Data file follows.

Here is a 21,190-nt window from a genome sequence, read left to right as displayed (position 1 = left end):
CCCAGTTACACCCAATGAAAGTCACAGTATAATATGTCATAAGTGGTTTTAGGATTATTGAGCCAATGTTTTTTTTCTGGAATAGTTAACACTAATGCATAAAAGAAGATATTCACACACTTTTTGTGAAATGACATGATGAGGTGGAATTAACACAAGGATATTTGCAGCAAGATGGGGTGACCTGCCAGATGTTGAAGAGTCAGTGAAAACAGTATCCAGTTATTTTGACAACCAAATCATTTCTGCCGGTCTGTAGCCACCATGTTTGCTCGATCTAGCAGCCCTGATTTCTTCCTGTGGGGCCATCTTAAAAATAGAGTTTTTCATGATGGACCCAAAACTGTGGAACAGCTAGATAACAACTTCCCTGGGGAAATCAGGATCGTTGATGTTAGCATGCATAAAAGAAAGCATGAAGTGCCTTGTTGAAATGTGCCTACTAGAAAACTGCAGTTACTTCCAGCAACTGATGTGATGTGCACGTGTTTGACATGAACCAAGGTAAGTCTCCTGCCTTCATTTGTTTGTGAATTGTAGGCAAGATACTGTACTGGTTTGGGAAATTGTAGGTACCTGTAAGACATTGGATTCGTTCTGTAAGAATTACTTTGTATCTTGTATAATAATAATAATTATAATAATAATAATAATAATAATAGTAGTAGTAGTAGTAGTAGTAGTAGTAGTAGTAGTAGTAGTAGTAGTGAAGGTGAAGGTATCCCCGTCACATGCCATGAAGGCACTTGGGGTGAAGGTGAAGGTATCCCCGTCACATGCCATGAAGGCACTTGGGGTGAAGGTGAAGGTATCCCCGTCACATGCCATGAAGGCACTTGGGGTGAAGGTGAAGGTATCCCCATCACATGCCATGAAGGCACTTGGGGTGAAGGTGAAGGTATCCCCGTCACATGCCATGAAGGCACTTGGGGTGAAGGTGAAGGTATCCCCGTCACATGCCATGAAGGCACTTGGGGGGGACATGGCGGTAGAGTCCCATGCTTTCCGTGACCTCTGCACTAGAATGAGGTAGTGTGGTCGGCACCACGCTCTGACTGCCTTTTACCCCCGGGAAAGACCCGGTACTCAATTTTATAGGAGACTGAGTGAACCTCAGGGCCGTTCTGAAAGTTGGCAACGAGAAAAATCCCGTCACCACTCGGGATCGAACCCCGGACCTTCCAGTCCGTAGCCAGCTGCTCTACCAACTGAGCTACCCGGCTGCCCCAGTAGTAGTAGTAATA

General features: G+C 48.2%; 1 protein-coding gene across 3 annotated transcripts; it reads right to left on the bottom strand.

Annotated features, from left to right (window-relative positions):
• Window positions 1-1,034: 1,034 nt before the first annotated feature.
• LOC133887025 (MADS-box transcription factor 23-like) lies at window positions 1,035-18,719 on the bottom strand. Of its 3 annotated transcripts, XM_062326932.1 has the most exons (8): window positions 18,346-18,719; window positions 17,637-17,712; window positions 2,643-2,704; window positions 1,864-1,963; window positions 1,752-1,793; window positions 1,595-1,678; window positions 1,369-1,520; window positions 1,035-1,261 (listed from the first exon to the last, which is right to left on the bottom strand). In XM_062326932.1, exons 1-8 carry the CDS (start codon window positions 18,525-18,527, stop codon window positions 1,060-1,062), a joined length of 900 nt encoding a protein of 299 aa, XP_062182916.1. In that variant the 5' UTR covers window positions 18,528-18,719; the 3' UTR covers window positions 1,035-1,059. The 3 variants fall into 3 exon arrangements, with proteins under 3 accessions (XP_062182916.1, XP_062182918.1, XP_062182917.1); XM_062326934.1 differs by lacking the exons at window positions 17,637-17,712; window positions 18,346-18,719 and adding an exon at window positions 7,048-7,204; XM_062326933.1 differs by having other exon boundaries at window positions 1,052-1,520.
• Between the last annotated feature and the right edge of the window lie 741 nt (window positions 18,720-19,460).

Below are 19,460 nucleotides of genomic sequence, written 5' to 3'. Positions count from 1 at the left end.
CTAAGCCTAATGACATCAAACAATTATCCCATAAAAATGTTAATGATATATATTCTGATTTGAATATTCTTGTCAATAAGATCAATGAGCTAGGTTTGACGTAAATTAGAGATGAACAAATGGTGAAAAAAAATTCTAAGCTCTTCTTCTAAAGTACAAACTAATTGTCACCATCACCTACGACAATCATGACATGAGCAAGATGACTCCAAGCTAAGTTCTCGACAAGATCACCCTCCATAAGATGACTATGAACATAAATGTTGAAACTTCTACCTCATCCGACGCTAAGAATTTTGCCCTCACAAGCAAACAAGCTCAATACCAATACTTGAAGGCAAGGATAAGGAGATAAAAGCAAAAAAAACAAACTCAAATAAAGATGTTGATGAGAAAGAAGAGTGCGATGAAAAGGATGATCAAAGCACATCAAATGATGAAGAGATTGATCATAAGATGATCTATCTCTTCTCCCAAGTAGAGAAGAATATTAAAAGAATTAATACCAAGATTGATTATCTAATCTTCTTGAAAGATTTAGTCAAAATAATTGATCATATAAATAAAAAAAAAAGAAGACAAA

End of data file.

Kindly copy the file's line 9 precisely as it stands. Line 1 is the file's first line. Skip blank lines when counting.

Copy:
CTAAGCCTAATGACATCAAACAATTATCCCATAAAAATGTTAATGATATATATTCTGATTTGAATATTCTTGTCAATAAGATCAATGAGCTAGGTTTGACGTAAATTAGAGATGAACAAATGGTGAAAAAAAATTCTAAGCTCTTCTTCTAAAGTACAAACTAATTGTCACCATCACCTACGACAATCATGACATGAGCAAGATGACTCCAAGCTAAGTTCTCGACAAGATCACCCTCCATAAGATGACTATGAACATAAATGTTGAAACTTCTACCTCATCCGACGCTAAGAATTTTGCCCTCACAAGCAAACAAGCTCAATACCAATACTTGAAGGCAAGGATAAGGAGATAAAAGCAAAAAAAACAAACTCAAATAAAGATGTTGATGAGAAAGAAGAGTGCGATGAAAAGGATGATCAAAGCACATCAAATGATGAAGAGATTGATCATAAGATGATCTATCTCTTCTCCCAAGTAGAGAAGAATATTAAAAGAATTAATACCAAGATTGATTATCTAATCTTCTTGAAAGATTTAGTCAAAATAATTGATCATATAAATAAAAAAAAAAGAAGACAAA